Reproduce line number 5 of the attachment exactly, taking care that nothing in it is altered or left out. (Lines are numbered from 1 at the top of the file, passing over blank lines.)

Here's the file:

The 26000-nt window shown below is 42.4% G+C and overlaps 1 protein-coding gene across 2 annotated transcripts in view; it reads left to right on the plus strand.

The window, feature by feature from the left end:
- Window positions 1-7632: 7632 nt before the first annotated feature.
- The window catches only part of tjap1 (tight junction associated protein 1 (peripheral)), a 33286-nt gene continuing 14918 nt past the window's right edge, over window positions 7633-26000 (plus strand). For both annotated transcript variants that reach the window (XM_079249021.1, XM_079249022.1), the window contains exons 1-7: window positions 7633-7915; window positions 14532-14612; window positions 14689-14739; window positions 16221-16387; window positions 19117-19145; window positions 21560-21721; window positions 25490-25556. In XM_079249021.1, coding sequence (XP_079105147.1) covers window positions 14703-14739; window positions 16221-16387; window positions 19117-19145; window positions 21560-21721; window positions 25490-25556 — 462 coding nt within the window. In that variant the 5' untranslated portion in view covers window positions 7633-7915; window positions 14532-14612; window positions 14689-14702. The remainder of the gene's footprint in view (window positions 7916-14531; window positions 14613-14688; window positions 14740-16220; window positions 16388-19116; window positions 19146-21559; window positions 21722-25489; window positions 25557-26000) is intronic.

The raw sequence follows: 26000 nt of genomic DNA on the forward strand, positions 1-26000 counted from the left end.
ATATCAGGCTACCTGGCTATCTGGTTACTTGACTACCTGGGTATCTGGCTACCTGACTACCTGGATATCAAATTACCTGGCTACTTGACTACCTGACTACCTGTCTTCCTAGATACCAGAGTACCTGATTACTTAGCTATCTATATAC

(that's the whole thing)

The raw sequence follows: 26000 nt of genomic DNA on the forward strand, positions 1-26000 counted from the left end.